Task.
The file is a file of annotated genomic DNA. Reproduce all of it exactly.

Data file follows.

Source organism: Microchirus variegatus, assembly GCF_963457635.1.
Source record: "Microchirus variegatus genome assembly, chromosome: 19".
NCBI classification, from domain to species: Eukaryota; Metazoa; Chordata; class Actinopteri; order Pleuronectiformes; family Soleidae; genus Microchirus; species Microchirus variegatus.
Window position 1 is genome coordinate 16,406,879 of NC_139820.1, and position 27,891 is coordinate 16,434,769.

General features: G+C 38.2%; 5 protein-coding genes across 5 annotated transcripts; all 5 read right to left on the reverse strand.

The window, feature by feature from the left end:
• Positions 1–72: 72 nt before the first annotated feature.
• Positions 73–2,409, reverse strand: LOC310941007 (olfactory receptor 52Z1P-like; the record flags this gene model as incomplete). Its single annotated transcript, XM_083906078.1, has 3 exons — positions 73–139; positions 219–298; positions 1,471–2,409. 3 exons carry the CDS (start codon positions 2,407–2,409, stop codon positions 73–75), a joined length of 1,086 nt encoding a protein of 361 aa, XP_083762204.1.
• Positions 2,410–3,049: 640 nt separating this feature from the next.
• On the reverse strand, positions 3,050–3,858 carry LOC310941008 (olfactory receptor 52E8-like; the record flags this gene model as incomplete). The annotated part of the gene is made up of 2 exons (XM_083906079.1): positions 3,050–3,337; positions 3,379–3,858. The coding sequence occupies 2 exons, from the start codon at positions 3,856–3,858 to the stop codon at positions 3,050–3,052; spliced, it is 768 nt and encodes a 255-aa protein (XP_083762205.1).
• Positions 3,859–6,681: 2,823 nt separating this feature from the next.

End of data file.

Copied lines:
Source organism: Microchirus variegatus, assembly GCF_963457635.1.
Source record: "Microchirus variegatus genome assembly, chromosome: 19".
NCBI classification, from domain to species: Eukaryota; Metazoa; Chordata; class Actinopteri; order Pleuronectiformes; family Soleidae; genus Microchirus; species Microchirus variegatus.
Window position 1 is genome coordinate 16,406,879 of NC_139820.1, and position 27,891 is coordinate 16,434,769.

General features: G+C 38.2%; 5 protein-coding genes across 5 annotated transcripts; all 5 read right to left on the reverse strand.

The window, feature by feature from the left end:
• Positions 1–72: 72 nt before the first annotated feature.
• Positions 73–2,409, reverse strand: LOC310941007 (olfactory receptor 52Z1P-like; the record flags this gene model as incomplete). Its single annotated transcript, XM_083906078.1, has 3 exons — positions 73–139; positions 219–298; positions 1,471–2,409. 3 exons carry the CDS (start codon positions 2,407–2,409, stop codon positions 73–75), a joined length of 1,086 nt encoding a protein of 361 aa, XP_083762204.1.
• Positions 2,410–3,049: 640 nt separating this feature from the next.
• On the reverse strand, positions 3,050–3,858 carry LOC310941008 (olfactory receptor 52E8-like; the record flags this gene model as incomplete). The annotated part of the gene is made up of 2 exons (XM_083906079.1): positions 3,050–3,337; positions 3,379–3,858. The coding sequence occupies 2 exons, from the start codon at positions 3,856–3,858 to the stop codon at positions 3,050–3,052; spliced, it is 768 nt and encodes a 255-aa protein (XP_083762205.1).
• Positions 3,859–6,681: 2,823 nt separating this feature from the next.